There is something wickedly attractive about comparing coffers.
Especially when you look around and see rampant need — need in the federal treasury, need in the state accounts, need down the street — we find it very appealing to look at those who have much (the “rich”) and to suppose that they could do something.
It’s easy, then, when we suppose they could do something, to suppose they should do something. Contemporary social discourse and political expectation have taught us to refer to this should as the “rich paying their fair share.” It’s then not very difficult at all, since they should do something, to require them to do something. And we have found an ingenious method of requiring the “rich” to pay “their fair share”: the U.S. tax code.
But despite its wicked attractiveness, there is something morally reprehensible about this train of logic and where it leads.
This is true because the “rich” — those the rest of us suppose are not paying “their fair share” — comprise a very small percentage of the three hundred million or so citizens of the United States. And because we set the tax code in large part by the result of majority vote, why, it is not surprising that the majority find it relatively easy to majority-vote the code into compelling the “rich” to give up “their fair share.”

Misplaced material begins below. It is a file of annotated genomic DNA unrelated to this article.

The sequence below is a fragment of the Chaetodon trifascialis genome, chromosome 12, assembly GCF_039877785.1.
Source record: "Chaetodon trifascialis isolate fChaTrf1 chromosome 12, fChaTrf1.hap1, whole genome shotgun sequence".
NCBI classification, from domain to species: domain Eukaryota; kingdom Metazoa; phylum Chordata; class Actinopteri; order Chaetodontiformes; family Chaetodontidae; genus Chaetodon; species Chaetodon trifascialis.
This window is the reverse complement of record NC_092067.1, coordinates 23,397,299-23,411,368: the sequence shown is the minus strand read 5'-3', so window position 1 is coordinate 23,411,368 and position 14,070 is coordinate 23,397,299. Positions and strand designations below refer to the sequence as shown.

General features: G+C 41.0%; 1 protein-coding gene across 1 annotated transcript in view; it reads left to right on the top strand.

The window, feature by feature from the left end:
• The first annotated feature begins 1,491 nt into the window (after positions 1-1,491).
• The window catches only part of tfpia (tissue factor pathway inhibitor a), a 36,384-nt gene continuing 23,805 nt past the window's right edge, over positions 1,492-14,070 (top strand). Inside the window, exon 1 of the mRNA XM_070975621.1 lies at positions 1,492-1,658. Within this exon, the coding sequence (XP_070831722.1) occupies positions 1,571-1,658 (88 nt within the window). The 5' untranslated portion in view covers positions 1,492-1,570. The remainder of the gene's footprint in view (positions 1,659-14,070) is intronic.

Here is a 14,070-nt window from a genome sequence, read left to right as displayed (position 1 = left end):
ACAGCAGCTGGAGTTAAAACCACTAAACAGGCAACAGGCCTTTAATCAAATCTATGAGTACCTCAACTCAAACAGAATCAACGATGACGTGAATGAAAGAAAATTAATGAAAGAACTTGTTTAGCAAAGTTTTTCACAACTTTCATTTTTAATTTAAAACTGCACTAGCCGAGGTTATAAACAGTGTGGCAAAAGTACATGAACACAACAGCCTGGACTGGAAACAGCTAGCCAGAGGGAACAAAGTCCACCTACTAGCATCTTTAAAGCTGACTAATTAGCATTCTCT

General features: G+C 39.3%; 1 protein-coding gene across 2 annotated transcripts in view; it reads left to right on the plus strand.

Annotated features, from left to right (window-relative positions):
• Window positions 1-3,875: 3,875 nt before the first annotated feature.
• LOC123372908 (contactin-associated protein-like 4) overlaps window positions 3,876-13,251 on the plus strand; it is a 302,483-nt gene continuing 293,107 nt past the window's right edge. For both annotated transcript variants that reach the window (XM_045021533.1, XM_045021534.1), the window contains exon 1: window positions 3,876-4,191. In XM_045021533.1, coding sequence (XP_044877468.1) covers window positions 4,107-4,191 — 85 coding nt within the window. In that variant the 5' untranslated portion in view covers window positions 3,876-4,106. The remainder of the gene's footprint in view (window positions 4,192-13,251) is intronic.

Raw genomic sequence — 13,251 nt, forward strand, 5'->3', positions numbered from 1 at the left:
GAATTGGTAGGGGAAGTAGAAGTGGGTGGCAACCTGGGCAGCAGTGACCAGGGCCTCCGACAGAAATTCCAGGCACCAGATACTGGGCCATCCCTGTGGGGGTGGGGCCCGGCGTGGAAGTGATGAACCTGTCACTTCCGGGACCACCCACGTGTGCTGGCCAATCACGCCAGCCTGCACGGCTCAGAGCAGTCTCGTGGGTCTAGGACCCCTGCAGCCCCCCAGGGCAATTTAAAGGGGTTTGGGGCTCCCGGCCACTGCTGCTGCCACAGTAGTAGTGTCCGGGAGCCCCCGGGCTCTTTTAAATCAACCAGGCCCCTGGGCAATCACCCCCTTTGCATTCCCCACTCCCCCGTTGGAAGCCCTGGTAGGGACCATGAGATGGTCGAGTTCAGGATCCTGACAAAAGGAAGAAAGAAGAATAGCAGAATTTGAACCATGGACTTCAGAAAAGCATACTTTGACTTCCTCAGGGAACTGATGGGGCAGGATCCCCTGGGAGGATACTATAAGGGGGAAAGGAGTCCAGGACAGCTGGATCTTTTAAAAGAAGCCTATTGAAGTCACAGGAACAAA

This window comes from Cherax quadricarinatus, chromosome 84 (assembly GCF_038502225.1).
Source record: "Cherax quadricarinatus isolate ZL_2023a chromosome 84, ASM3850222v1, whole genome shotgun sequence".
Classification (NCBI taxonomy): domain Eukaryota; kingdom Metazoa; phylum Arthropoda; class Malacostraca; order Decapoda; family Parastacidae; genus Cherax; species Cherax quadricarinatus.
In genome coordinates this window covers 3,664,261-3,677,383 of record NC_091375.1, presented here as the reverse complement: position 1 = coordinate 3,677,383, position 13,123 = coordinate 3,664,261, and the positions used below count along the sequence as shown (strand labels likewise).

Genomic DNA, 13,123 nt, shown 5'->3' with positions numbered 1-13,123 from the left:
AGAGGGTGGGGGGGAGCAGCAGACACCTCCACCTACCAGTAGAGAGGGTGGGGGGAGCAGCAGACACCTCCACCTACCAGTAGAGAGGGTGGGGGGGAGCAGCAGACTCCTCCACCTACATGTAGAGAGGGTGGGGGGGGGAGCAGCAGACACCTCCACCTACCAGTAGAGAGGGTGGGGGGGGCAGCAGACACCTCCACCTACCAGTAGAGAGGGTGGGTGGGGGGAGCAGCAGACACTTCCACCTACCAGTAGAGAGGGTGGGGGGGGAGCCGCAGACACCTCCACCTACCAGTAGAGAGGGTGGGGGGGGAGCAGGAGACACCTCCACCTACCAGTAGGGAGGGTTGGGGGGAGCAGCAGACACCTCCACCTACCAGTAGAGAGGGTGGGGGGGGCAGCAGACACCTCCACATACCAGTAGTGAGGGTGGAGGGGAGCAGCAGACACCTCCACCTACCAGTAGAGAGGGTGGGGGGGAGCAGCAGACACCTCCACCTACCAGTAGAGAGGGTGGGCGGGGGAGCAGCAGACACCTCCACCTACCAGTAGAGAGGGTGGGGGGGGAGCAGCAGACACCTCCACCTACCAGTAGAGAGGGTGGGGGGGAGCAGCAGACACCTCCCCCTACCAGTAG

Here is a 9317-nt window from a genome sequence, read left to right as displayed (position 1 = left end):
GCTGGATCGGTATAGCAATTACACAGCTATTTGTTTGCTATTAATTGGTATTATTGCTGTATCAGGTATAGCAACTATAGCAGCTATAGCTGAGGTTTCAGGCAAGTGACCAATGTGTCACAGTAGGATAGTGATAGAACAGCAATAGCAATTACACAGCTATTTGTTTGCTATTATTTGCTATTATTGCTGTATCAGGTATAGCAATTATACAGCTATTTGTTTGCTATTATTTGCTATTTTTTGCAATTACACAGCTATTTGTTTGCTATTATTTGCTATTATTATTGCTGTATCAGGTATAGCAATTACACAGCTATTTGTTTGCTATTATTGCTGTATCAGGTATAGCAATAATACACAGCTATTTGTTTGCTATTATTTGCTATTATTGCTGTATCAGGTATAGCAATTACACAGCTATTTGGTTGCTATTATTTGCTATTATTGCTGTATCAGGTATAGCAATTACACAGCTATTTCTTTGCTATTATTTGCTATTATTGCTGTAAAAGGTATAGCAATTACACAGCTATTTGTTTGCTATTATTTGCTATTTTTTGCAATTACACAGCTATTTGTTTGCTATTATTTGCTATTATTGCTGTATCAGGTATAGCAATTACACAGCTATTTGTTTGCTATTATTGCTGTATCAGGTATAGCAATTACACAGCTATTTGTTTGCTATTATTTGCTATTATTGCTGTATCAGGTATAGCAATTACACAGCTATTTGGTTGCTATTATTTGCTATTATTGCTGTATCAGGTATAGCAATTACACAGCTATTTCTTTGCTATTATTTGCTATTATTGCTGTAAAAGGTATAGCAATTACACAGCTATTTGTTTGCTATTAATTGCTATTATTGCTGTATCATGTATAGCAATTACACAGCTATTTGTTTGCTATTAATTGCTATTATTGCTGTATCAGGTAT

Even the term “their fair share” is disingenuous. What happens in reality is that the majority vote for programs and projects and handouts that they know they will not — indeed cannot — pay for, and as we can see in our present economic situation causes entire states and the U.S. Treasury itself to spend more than what they have. We vote for spending that is not necessary, send the bill to the “rich”, and insult them by referring to it as “their fair share.”
Our nationalistic, centralized government is in part to blame. Rather than contribute our taxes to the local authorities and deal with the “rich” man we know, we send votes to Washington, DC, which then converts them to money (“block grants”) and sends it back to us. It’s much easier to compel the rich guy from the other side of the country to send his “fair share” than it is to look across the table at the rich man from across the street, and tell him that he has too much and we’ve come to collect his “fair share.”
Jesus Christ certainly suggested that we should care for the poor, the widow, the orphan. But he did not direct that charge to governments. Instead, he put that burden on individuals, and he did not imply that they could then obey with other peoples’ money.
Covetousness has been sanctified with relative poverty, and dressed up in a nice majority-rule suit.